‘Onus on dairying to provide economically viable genetics’
DAIRY farmers have a responsibility to provide genetics to beef farmers that will enable them to ‘economically’ finish animals, according to John Kehoe, chairperson of the Beef Stakeholders Group, speaking at the National Beef Conference last week.
With the expanding dairy herd, he said, dairy farmers need to introduce genetics into stock intended for beef production that can provide a sustainable future for beef farmers.
“I’m a beef farmer and I believe there is an onus on the dairy farmer — and a responsibility — to give us genetics that we can economically bring to beef,” Mr Kehoe said.
He said there are consequences on the expanding dairy herd that are falling back onto beef farmers and the price they are getting for their animals.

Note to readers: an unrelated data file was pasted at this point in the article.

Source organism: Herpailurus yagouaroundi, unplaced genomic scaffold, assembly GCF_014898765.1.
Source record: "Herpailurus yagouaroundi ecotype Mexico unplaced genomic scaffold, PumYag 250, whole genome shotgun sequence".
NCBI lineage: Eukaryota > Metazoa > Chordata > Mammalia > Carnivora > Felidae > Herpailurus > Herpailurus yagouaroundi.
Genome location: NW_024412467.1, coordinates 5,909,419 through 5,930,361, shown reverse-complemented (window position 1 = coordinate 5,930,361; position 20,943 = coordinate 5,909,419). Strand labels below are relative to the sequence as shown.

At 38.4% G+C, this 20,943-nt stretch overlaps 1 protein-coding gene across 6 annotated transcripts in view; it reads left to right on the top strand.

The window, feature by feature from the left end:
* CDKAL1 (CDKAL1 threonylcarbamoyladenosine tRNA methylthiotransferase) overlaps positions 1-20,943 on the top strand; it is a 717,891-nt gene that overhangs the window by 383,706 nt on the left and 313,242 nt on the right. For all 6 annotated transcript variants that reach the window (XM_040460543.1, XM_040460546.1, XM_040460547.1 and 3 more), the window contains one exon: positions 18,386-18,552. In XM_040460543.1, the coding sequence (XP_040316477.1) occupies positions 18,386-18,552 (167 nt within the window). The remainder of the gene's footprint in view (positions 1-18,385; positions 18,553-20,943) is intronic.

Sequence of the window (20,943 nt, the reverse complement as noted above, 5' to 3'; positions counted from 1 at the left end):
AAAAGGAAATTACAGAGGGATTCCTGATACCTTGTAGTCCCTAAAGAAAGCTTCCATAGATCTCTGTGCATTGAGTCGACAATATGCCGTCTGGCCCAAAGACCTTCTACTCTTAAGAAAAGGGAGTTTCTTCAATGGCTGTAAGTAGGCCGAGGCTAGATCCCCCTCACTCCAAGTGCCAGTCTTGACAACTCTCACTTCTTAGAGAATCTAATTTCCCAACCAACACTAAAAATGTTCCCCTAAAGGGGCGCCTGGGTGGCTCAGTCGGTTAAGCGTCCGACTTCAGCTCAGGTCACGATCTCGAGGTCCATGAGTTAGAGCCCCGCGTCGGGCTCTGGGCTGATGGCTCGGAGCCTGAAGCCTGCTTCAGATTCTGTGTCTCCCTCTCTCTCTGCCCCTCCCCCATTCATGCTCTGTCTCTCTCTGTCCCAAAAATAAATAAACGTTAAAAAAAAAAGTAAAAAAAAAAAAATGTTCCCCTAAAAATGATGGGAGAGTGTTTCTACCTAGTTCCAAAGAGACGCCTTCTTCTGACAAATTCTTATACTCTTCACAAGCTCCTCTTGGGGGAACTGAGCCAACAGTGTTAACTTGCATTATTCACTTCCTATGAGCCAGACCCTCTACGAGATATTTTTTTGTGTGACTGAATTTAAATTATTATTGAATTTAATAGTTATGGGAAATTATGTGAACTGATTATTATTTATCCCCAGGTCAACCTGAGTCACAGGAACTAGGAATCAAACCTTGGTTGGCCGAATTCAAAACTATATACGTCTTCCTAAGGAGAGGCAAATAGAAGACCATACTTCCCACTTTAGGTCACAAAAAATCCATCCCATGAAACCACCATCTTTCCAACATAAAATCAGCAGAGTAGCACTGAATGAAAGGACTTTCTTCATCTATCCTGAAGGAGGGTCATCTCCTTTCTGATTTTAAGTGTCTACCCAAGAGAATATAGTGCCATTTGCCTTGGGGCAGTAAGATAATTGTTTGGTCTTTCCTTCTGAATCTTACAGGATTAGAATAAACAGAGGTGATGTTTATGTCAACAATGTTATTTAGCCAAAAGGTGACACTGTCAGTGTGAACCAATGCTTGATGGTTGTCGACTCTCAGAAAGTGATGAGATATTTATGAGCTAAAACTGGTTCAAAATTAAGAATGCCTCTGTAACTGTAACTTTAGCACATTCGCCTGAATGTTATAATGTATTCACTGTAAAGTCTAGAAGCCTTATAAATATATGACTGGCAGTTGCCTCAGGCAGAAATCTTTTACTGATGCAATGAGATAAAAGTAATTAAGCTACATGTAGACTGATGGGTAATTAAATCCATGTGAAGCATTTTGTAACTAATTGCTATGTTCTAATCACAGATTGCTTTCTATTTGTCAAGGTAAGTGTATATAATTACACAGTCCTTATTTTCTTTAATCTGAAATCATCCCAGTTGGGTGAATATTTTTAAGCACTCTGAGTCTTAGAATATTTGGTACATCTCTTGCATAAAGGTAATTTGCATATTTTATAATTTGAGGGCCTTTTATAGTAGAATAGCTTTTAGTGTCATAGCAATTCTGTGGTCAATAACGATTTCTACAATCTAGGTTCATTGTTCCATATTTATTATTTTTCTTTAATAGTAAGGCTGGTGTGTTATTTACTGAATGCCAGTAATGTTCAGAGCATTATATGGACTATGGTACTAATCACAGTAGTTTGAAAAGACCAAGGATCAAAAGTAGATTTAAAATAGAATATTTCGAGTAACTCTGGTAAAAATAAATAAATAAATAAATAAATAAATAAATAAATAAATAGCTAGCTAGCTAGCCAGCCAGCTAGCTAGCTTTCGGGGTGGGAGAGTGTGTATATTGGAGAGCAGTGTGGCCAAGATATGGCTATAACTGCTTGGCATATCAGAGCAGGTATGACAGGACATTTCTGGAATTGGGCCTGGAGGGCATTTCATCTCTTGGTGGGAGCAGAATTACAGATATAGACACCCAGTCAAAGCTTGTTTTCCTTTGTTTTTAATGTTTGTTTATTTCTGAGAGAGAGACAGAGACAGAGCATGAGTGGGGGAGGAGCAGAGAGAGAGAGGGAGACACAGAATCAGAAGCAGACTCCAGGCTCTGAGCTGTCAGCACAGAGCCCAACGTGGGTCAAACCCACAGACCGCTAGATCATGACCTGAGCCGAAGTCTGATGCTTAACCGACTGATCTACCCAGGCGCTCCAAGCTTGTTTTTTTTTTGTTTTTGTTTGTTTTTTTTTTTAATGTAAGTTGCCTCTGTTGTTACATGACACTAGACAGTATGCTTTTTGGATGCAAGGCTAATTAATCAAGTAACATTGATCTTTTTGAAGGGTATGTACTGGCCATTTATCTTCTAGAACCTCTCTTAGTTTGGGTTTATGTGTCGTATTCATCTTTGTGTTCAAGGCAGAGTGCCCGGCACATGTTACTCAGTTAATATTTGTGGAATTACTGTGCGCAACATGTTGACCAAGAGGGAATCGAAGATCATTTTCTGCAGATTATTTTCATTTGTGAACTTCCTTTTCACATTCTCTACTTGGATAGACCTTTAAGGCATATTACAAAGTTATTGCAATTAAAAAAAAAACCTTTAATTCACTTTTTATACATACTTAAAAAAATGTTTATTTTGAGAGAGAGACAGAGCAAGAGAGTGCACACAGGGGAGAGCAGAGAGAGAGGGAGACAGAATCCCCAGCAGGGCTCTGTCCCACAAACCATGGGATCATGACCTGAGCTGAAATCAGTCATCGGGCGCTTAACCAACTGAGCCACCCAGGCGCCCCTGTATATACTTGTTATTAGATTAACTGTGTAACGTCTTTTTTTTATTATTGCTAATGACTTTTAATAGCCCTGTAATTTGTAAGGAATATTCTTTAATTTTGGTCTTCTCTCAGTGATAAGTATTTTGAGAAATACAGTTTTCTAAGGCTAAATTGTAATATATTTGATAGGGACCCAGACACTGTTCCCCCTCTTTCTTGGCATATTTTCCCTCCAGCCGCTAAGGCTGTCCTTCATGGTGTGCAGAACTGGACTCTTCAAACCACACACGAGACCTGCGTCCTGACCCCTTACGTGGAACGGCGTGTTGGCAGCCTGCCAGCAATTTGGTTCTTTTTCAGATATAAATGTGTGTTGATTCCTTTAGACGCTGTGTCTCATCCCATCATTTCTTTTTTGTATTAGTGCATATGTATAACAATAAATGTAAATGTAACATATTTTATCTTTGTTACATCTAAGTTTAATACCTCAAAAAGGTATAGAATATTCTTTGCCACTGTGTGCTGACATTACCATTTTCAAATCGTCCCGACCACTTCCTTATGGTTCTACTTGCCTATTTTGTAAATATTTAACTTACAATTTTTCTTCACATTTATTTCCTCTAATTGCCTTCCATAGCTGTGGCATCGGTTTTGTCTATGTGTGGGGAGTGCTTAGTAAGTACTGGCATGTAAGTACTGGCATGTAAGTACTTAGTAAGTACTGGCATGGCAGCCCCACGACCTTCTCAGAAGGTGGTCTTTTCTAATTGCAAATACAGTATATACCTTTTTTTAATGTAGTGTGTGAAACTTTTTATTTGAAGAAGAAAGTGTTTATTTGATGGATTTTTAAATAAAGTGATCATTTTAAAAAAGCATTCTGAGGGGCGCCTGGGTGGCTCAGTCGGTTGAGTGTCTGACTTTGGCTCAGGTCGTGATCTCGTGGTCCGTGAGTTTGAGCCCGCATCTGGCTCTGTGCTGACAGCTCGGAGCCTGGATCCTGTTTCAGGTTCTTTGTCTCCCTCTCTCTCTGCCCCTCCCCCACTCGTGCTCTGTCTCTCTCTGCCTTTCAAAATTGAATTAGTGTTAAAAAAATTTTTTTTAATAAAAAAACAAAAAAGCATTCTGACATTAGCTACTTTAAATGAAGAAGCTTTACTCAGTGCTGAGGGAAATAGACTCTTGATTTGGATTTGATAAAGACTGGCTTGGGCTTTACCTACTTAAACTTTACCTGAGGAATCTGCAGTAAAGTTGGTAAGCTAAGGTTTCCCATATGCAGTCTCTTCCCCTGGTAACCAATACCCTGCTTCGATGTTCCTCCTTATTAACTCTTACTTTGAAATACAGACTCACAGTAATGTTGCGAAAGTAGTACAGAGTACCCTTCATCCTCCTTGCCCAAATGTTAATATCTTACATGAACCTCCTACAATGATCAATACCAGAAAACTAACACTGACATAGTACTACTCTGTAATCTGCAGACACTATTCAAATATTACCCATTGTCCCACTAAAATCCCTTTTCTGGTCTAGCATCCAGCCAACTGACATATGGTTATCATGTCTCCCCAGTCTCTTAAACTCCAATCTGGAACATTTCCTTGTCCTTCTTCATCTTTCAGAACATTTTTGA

“We must demand it, we must get better genetics from the dairy herd. That is where we will make our greatest money, is with the use of genetics.
“The problem will arise, with a further expanding dairy herd that we can’t economically or don’t have the genetics to economically bring to beef,” he said, adding that beef farmers “are going down a road we don’t want to go”.
This was in light of the new proposed Dairy-Beef Index presented by Dr Donagh Berry, of Teagasc in Tullamore at the conference, to rank beef bulls on profitability when mated to a dairy cow, based on research and yet to be approved.
The proposed dairybeef index ranks beef bulls for use on dairy cows based on their estimated genetic potential to produce profitable, high-quality cattle, born with minimal repercussions on subsequent performance of the dairy dam.